Every Friday afternoon while I was in grammar school I would trek across town to my grandfather's porch. The routine and expectations were clear -- I would sit next to him with my music sheets open and I would "sing" the music through a practice called solfège or sight-singing. My grandfather was a conductor and the patriarch of our family. I was learning his craft and I never dared skip a Friday session. I was chosen to work with him and it was a privilege. It was also the one weekday afternoon that I was allowed the luxury of skipping my after school academic studies. School dominated my life. We were typically in class every weekday from 8:30 AM to 4:30 PM and we never dared to be spotted by the school director on a weekday afternoon without a book-in-hand. Such was my school life growing up in Haiti. We had committed and dedicated teachers who were often extensions of our families. They demanded excellence and dedication to studying. Education in Haiti was then, and still remains highly valued and prized, but I later realized that not every child in Haiti was as fortunate as I was.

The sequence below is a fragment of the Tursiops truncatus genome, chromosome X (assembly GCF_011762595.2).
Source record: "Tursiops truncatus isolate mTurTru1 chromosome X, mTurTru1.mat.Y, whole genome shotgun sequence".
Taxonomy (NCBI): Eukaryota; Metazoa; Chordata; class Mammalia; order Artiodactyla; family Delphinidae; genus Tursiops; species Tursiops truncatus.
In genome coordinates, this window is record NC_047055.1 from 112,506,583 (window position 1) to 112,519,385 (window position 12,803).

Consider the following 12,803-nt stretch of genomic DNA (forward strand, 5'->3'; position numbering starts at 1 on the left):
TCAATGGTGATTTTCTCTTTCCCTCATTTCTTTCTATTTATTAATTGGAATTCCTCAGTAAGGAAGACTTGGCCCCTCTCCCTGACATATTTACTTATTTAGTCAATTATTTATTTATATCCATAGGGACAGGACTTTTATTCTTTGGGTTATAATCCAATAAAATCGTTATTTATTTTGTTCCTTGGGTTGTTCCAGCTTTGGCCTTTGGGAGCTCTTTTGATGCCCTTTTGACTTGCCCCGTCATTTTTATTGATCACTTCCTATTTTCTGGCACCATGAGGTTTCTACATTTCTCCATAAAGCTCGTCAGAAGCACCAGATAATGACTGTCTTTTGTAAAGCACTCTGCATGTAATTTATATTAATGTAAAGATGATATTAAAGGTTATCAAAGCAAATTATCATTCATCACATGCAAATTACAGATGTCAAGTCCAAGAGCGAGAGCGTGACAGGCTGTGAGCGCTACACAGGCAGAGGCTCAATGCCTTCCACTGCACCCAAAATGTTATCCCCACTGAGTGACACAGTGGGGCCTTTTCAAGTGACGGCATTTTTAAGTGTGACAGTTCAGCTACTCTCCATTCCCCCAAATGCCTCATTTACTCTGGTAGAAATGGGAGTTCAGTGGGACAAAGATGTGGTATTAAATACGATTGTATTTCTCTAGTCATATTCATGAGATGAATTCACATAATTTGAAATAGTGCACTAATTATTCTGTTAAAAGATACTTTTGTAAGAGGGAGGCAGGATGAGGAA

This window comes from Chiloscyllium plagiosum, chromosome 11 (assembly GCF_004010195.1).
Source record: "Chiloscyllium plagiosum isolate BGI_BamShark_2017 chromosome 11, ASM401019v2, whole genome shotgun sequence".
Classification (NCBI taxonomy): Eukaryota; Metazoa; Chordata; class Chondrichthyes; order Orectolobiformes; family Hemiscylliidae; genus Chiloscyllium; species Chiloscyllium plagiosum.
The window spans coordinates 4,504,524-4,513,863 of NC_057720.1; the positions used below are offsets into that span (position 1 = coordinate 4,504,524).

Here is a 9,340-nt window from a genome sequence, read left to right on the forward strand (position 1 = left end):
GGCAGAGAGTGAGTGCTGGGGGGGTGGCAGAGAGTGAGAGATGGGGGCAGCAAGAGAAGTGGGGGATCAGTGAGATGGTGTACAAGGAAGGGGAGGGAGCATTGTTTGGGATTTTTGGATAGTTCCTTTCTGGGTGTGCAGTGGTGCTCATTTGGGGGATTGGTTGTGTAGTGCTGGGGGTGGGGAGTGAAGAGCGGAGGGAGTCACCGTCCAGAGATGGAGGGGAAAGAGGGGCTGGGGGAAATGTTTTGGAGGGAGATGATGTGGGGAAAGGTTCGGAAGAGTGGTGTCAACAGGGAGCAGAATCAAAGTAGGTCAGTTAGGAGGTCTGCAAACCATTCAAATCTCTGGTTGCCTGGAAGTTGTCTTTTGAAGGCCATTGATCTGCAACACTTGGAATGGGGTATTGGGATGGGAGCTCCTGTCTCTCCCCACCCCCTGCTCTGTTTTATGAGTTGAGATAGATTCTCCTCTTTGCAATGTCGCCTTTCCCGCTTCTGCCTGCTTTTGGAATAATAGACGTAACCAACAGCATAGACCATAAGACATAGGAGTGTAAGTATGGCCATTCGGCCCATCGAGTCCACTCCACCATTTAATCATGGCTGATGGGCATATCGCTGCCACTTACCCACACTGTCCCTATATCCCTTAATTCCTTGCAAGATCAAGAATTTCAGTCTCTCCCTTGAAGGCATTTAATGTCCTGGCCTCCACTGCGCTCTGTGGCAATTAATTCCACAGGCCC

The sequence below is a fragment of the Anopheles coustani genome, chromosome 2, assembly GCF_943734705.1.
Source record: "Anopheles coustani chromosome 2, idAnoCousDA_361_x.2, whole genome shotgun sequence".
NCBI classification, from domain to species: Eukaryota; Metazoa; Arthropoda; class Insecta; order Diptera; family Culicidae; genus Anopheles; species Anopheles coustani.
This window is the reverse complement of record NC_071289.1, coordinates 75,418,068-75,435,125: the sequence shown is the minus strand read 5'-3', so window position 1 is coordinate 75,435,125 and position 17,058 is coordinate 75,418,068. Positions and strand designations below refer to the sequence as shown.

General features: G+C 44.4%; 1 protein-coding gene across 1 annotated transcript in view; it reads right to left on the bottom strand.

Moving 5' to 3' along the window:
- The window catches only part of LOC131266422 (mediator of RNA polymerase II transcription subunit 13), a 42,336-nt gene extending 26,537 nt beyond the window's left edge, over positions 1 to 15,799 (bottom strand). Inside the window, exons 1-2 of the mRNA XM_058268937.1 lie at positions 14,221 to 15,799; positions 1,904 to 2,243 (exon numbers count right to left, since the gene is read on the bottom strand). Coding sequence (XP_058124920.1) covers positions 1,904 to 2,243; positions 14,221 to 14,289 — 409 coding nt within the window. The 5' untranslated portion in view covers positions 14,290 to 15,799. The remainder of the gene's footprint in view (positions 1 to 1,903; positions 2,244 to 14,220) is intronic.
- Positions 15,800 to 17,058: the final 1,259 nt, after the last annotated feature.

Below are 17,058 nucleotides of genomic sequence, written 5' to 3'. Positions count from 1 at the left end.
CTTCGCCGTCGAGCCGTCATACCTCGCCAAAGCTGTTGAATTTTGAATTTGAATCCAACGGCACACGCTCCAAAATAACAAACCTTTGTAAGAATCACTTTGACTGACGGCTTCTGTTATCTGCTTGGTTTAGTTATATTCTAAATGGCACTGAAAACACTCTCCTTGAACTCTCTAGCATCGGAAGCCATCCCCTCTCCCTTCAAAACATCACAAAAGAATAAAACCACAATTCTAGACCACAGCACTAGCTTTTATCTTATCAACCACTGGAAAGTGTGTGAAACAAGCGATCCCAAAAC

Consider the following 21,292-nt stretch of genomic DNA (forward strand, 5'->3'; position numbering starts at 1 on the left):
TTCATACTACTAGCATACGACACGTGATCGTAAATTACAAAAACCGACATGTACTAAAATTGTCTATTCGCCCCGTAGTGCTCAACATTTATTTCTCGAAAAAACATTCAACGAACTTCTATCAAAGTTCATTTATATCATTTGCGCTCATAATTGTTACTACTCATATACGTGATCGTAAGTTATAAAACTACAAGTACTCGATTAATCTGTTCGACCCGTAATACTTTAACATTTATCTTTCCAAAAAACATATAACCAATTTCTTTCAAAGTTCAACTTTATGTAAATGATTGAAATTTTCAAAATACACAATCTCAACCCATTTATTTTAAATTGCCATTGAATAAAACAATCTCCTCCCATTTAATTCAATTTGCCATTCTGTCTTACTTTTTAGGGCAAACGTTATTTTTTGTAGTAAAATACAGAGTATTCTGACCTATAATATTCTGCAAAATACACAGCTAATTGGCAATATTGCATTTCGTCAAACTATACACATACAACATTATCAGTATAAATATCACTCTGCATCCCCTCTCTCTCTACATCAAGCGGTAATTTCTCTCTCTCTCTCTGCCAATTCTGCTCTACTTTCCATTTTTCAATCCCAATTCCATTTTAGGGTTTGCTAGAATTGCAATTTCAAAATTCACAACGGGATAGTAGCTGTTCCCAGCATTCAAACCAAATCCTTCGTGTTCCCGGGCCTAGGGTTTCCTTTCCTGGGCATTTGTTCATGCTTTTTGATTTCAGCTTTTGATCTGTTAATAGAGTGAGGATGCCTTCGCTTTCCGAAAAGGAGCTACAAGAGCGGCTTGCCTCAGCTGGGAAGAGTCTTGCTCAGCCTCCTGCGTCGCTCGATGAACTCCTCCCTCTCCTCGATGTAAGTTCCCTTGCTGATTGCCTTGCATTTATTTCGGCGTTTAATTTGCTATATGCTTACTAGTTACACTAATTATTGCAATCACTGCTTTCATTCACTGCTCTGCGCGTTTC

I was born in Haiti to parents who were both educators and moved to New York when I was 12 years old. At that age, my family -- all six of us -- moved to a one bedroom apartment in the Crown Heights area of Brooklyn, New York City. My brother and I shared a sofa bed in the living room. Concerned for our safety, my parents only allowed us out of the apartment to go to school. In middle school I was taunted and bullied, called "Frenchie" and mocked for my thick accent and underdeveloped English. The classroom for English Language Learners was in the basement of the building and students would spit into the window from the schoolyard. Through those years I stayed focused on my studies during the entire school day and during my free time, still never daring to be caught without my books in hand. I did not forget the habits instilled in me from Haiti. By high school -- at Erasmus Hall in Brooklyn and Springfield Gardens in Queens -- I had found my way. I played volleyball and soccer. My friends were the students on the honor roll, and although I was a bit shy, I walked the halls with a quiet confidence that earned the respect of the "tough" kids, other students and the teachers. My teachers from Haiti and an amazing Haitian teacher at Lefferts Middle School #61 in Brooklyn were some of the most influential people in shaping me into the leader I am today.